Senate confirms Neil Gorsuch, Trump's Supreme Court nominee

President Trump’s nominee, Judge Neil M. Gorsuch, was confirmed Friday for a lifetime appointment to the Supreme Court, filling a 14-month vacancy after a dramatic Senate showdown that risked long-lasting repercussions to both institutions.

The confirmation delivers a much needed political victory to Trump, whose administration is struggling in its first 100 days to make progress on many campaign promises amid infighting in the White House and on Capitol Hill.

The Senate confirmed Gorsuch, 54-45, for the seat that had been open since the 2016 death of Justice Antonin Scalia. The Republican-led Senate had refused last year to consider President Obama’s nominee, Judge Merrick Garland, fueling partisan rancor and Democratic opposition to Gorsuch.

Only three Democrats joined Republicans in voting to confirm Gorsuch. Sen. Joe Donnelly (D-Ind.), Sen. Heidi Heitkamp (D-N.D.) and Sen. Joe Manchin (D-W.Va.) all represent conservative-leaning red states that Trump won in the election. Sen. Johnny Isakson (R-Ga.), who is recovering from surgery, was absent.

It was the narrowest approval of a Supreme Court nominee since the 52-48 confirmation of Clarence Thomas in 1991.

Vice President Mike Pence presided over the vote as Republicans sat in their seats and onlookers, including conservative legal activists, filled the visitor galleries. But Friday’s vote, arguably Trump’s most enduring achievement to date, was largely upstaged by the U.S. airstrikes in Syria.

The 49-year-old Gorsuch, who will be sworn in at the court on Monday, is a respected conservative who has worked for a decade on the U.S. 10th Circuit Court of Appeals in Denver. He is expected to bring a “textualist” approach to the court, relying on an exact reading of the law.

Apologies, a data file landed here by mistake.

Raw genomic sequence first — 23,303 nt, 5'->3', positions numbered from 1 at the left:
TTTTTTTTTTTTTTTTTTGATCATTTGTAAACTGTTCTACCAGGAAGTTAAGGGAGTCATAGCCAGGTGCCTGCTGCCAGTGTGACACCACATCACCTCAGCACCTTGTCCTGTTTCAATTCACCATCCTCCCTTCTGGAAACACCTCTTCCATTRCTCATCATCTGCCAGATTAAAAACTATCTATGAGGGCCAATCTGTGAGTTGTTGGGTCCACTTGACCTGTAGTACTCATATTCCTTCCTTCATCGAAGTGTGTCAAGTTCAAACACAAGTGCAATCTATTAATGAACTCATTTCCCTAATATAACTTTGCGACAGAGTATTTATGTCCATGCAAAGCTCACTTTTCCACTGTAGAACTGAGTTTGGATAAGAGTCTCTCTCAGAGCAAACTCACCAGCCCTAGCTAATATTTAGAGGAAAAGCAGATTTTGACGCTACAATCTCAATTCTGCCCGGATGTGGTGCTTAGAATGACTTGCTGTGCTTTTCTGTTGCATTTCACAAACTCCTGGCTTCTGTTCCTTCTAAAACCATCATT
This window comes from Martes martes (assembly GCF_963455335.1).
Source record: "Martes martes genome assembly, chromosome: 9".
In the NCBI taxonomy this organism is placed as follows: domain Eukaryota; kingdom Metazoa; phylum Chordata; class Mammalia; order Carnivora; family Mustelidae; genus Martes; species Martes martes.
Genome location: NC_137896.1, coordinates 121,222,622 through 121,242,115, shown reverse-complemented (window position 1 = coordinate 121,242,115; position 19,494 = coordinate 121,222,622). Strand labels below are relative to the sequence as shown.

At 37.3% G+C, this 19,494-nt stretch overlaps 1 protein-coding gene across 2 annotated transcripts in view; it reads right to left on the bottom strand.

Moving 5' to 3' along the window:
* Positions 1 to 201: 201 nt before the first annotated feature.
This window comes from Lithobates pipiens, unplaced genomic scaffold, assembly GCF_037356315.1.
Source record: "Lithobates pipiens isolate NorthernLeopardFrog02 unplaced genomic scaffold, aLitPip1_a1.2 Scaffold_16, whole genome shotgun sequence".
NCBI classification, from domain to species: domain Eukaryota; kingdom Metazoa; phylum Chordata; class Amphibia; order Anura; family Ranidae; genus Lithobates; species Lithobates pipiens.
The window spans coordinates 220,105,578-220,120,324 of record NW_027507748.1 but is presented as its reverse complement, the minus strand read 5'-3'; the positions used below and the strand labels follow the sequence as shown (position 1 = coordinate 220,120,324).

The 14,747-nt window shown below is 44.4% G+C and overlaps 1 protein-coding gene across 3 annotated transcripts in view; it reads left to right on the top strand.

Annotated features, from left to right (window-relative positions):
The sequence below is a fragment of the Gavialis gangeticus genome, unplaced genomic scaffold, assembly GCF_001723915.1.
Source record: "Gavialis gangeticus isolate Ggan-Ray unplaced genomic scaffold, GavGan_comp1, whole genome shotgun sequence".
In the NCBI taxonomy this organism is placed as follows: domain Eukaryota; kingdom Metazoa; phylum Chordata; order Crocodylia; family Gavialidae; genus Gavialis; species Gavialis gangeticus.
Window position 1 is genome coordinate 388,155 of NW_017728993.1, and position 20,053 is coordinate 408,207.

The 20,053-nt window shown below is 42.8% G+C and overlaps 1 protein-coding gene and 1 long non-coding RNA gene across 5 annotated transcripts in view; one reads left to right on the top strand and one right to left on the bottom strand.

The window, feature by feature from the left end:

Trump called Gorsuch the "perfect choice" for the court. "Judge Gorsuch will serve the American people with distinction," the president said.

Since Gorsuch is replacing Scalia, a conservative icon, the ideological tilt of the bench is not likely to shift. He will restore a narrow conservative majority on issues such as campaign funding, religious liberty and support for gun ownership rights. The new justice is expected to join his conservative colleagues in upholding further restrictions on abortion.

“He’s going to make an incredible addition to the court,” said Senate Majority Leader Mitch McConnell (R-Ky.). “He’s going to make the American people proud.”

Democrats had staged a highly unusual filibuster to block the nominee. Only once before had the Senate successfully filibustered a president’s court pick. Republicans responded by changing long-standing Senate rules to allow filibusters of Supreme Court nominees to be broken with 51 votes rather than the previous 60.

Now Trump and future presidents will find it easier to choose Supreme Court nominees without needing much consent from the minority, opening the door to more ideologically extreme appointments.

"I believe it will make this body a more partisan place,” said Senate Minority Leader Charles E. Schumer (D-N.Y.). “And I believe it will make the Supreme Court a more partisan place.”

Gorsuch pledged in his testimony before the Senate Judiciary Committee to be apolitical in his approach to the law. "There is no such thing as a Republican judge or a Democratic judge," he said.

But the senators of both parties made clear they do not agree with that assessment. Republicans were united in support of Gorsuch, believing President Trump’s nominee shares their views on the major issues before the court. The Democrats were nearly as united in opposing him, believing that he will make decisions that protect corporations over employees and consumers.